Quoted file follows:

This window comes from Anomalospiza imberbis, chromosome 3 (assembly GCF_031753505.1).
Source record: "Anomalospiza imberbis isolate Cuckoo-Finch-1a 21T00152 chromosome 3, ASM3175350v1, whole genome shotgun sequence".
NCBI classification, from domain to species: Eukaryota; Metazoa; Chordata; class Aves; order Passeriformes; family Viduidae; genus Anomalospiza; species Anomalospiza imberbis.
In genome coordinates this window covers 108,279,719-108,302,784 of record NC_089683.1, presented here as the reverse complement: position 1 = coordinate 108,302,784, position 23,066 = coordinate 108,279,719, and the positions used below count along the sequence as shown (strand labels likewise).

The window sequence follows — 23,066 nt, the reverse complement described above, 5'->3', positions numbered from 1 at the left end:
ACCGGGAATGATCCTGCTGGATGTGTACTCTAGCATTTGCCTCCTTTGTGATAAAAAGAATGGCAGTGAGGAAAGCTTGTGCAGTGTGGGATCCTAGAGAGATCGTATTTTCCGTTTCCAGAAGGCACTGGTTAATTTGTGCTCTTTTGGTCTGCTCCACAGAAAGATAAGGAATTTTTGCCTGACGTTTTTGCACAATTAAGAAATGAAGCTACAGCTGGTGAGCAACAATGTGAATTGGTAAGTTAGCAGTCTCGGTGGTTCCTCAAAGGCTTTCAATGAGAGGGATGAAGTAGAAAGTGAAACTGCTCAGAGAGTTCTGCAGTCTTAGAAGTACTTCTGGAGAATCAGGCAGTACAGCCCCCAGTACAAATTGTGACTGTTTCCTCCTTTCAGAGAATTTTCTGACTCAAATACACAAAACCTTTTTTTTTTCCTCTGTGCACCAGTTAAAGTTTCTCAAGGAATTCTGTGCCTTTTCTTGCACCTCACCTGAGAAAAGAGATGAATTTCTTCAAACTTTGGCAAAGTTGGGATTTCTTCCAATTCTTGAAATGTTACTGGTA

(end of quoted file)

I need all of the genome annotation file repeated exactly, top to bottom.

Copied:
This window comes from Anomalospiza imberbis, chromosome 3 (assembly GCF_031753505.1).
Source record: "Anomalospiza imberbis isolate Cuckoo-Finch-1a 21T00152 chromosome 3, ASM3175350v1, whole genome shotgun sequence".
NCBI classification, from domain to species: Eukaryota; Metazoa; Chordata; class Aves; order Passeriformes; family Viduidae; genus Anomalospiza; species Anomalospiza imberbis.
In genome coordinates this window covers 108,279,719-108,302,784 of record NC_089683.1, presented here as the reverse complement: position 1 = coordinate 108,302,784, position 23,066 = coordinate 108,279,719, and the positions used below count along the sequence as shown (strand labels likewise).

The window sequence follows — 23,066 nt, the reverse complement described above, 5'->3', positions numbered from 1 at the left end:
ACCGGGAATGATCCTGCTGGATGTGTACTCTAGCATTTGCCTCCTTTGTGATAAAAAGAATGGCAGTGAGGAAAGCTTGTGCAGTGTGGGATCCTAGAGAGATCGTATTTTCCGTTTCCAGAAGGCACTGGTTAATTTGTGCTCTTTTGGTCTGCTCCACAGAAAGATAAGGAATTTTTGCCTGACGTTTTTGCACAATTAAGAAATGAAGCTACAGCTGGTGAGCAACAATGTGAATTGGTAAGTTAGCAGTCTCGGTGGTTCCTCAAAGGCTTTCAATGAGAGGGATGAAGTAGAAAGTGAAACTGCTCAGAGAGTTCTGCAGTCTTAGAAGTACTTCTGGAGAATCAGGCAGTACAGCCCCCAGTACAAATTGTGACTGTTTCCTCCTTTCAGAGAATTTTCTGACTCAAATACACAAAACCTTTTTTTTTTCCTCTGTGCACCAGTTAAAGTTTCTCAAGGAATTCTGTGCCTTTTCTTGCACCTCACCTGAGAAAAGAGATGAATTTCTTCAAACTTTGGCAAAGTTGGGATTTCTTCCAATTCTTGAAATGTTACTGGTA